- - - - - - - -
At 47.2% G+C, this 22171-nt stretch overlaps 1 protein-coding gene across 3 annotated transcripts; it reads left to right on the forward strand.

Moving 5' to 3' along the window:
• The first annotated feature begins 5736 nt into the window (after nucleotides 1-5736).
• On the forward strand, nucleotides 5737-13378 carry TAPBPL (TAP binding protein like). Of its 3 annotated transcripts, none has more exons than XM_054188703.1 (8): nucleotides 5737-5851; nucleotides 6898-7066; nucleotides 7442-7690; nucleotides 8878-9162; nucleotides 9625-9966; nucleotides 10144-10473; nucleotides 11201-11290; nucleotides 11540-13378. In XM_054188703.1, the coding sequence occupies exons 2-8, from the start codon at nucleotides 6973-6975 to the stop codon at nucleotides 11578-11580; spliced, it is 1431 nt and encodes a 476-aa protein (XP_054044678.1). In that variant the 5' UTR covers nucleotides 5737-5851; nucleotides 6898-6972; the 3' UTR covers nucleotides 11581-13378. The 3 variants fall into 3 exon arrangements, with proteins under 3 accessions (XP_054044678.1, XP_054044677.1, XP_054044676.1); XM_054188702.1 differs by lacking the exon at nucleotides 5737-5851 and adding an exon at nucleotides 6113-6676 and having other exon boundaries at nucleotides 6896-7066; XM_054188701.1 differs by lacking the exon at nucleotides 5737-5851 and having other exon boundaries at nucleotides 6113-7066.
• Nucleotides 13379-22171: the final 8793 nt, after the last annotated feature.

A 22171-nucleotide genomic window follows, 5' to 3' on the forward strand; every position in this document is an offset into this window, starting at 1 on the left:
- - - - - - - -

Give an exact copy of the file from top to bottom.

At 47.2% G+C, this 22171-nt stretch overlaps 1 protein-coding gene across 3 annotated transcripts; it reads left to right on the forward strand.

Moving 5' to 3' along the window:
• The first annotated feature begins 5736 nt into the window (after nucleotides 1-5736).
• On the forward strand, nucleotides 5737-13378 carry TAPBPL (TAP binding protein like). Of its 3 annotated transcripts, none has more exons than XM_054188703.1 (8): nucleotides 5737-5851; nucleotides 6898-7066; nucleotides 7442-7690; nucleotides 8878-9162; nucleotides 9625-9966; nucleotides 10144-10473; nucleotides 11201-11290; nucleotides 11540-13378. In XM_054188703.1, the coding sequence occupies exons 2-8, from the start codon at nucleotides 6973-6975 to the stop codon at nucleotides 11578-11580; spliced, it is 1431 nt and encodes a 476-aa protein (XP_054044678.1). In that variant the 5' UTR covers nucleotides 5737-5851; nucleotides 6898-6972; the 3' UTR covers nucleotides 11581-13378. The 3 variants fall into 3 exon arrangements, with proteins under 3 accessions (XP_054044678.1, XP_054044677.1, XP_054044676.1); XM_054188702.1 differs by lacking the exon at nucleotides 5737-5851 and adding an exon at nucleotides 6113-6676 and having other exon boundaries at nucleotides 6896-7066; XM_054188701.1 differs by lacking the exon at nucleotides 5737-5851 and having other exon boundaries at nucleotides 6113-7066.
• Nucleotides 13379-22171: the final 8793 nt, after the last annotated feature.

A 22171-nucleotide genomic window follows, 5' to 3' on the forward strand; every position in this document is an offset into this window, starting at 1 on the left: